[Image: Fallen tiles and chandeliers, Al Faw Palace, Camp Victory, Baghdad, Iraq (2009); photo by Richard Mosse].

But I'm reluctant to include images of U.S. soldiers pointing out problems with Saddam's architecture, because it's fairly evident that those could be a form of propaganda—and it's easy to forget that many of these palaces were built during times of terrible sanctions imposed by the West. It might not seem very clear why Saddam was busy building palaces in a time of sanctions, but remember how the WPA was set-up during the Great Depression? I don't want to risk being called an apologist for Saddam, but there are many ways to read a story.

[Image: "Thank you for your service" banner, Al-Faw Palace interior, Camp Victory, Iraq (2009); photo by Richard Mosse].

That said, the palace is a fabulous monument to rushed construction, poor materials, and gaudy pomp. Saddam had apparently insisted that the palace be finished within two years, so many shortcuts were taken during construction. For example, the stairway banisters were made of crystallized gypsum—rather than carved marble—and where pieces didn't quite fit together, they were just sanded down rather than replaced. Marble that was used in the palace (such as in the great spacious bathrooms) was imported from Italy, in spite of the trade embargo. And the plaster cast frescoes in the ceilings were imported from Morocco.

[Image: Stairway, Al-Faw Palace, Camp Victory, Baghdad, Iraq (2009); photo by Richard Mosse].

Al-Faw Palace later became the U.S, Army's Command HQ, located at the heart of Camp Victory, near Baghdad International Airport. The palace is now teeming with generals, including General Odierno, the commander of coalition forces in Iraq. It's a great, tiered wedding-cake structure, built around an inner hall with possibly the biggest and ugliest chandelier ever made. In fact, the chandelier is not made of crystal, but from a lattice of glass and plastic.

[Image: Chandelier, Al-Faw Palace, Camp Victory, Baghdad, Iraq (2009); photo by Richard Mosse].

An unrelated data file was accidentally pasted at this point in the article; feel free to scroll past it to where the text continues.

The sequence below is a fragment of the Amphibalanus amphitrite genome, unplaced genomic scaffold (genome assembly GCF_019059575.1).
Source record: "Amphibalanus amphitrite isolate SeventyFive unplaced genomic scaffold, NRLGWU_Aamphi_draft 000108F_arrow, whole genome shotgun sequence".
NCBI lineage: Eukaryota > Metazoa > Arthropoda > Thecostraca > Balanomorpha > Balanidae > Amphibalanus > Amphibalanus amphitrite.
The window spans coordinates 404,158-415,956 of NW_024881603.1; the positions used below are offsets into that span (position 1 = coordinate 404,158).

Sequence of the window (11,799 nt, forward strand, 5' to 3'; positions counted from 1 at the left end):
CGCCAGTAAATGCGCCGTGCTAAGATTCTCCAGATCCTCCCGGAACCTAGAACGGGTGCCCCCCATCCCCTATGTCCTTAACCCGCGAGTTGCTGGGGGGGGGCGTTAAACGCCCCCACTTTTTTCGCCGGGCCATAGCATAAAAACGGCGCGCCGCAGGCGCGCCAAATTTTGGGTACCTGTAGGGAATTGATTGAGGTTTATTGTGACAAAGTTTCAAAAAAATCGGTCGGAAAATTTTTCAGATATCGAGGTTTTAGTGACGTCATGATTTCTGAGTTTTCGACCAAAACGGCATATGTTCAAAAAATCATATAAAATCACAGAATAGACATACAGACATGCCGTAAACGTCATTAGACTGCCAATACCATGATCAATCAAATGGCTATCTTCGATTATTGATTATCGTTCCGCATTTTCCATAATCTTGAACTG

The palace itself is then surrounded by a lake, which seems a bit like a moat—and it would be tempting to take a swim there, but the moat has been turned into a standing pool for Camp Victory's sewage. In the summer, the place must be rather unpleasant: rank in all senses of the word, both military and sanitary. These artificial lakes surrounding the palace are also populated by the infamous "Saddam Bass." It's said that Saddam would feed the bodies of his political opponents to these monsters. In fact, they're not bass at all, but a breed of asp fish. U.S. troops stationed at Camp Victory love to fish on these lakes, and a 105-pound specimen was recently caught.

[Image: Tigris Salmon caught at Camp Victory Base, measuring 5 feet 10.5 inches and weighing 105 lbs. Image courtesy of the U.S. Army].

BLDGBLOG: How was your own presence received by those soldiers? Did you present yourself as a photojournalist or as an art photographer?

Mosse: The difference between art and journalism is, for me, of paramount importance—but twenty minutes in Iraq, and the dialectic recedes. I got a vague sense that Americans working there feel a little forgotten—unappreciated by people at home—so they're very grateful for a camera, any camera, coming through. Even a big 8"x10" bellows camera with an Irishman in a cape. There were a lot of rather obvious photographs that I chose not to make, and occasionally someone got offended by this.

[Image: A game of basketball, Birthday Palace, Tikrit, Iraq (2009); photo by Richard Mosse].

BLDGBLOG: What was the soldiers' opinion of these buildings? Did they ever just wander around and explore them, for instance, or was that a safety violation?

Mosse: I got the feeling that soldiers who occupied one of Saddam's palaces were pretty interested in its original function. They seemed a lot more together, and happier with their job, compared with the troops I met on the massive, sprawling, purpose-built military bases in the Iraqi desert. Constant reminders of hierarchy and protocol were everywhere on the bigger bases—but on the more cramped and less comfortable palace bases, soldiers of different ranks seemed much closer and more capable of shooting the shit with each other, to borrow an American turn of phrase.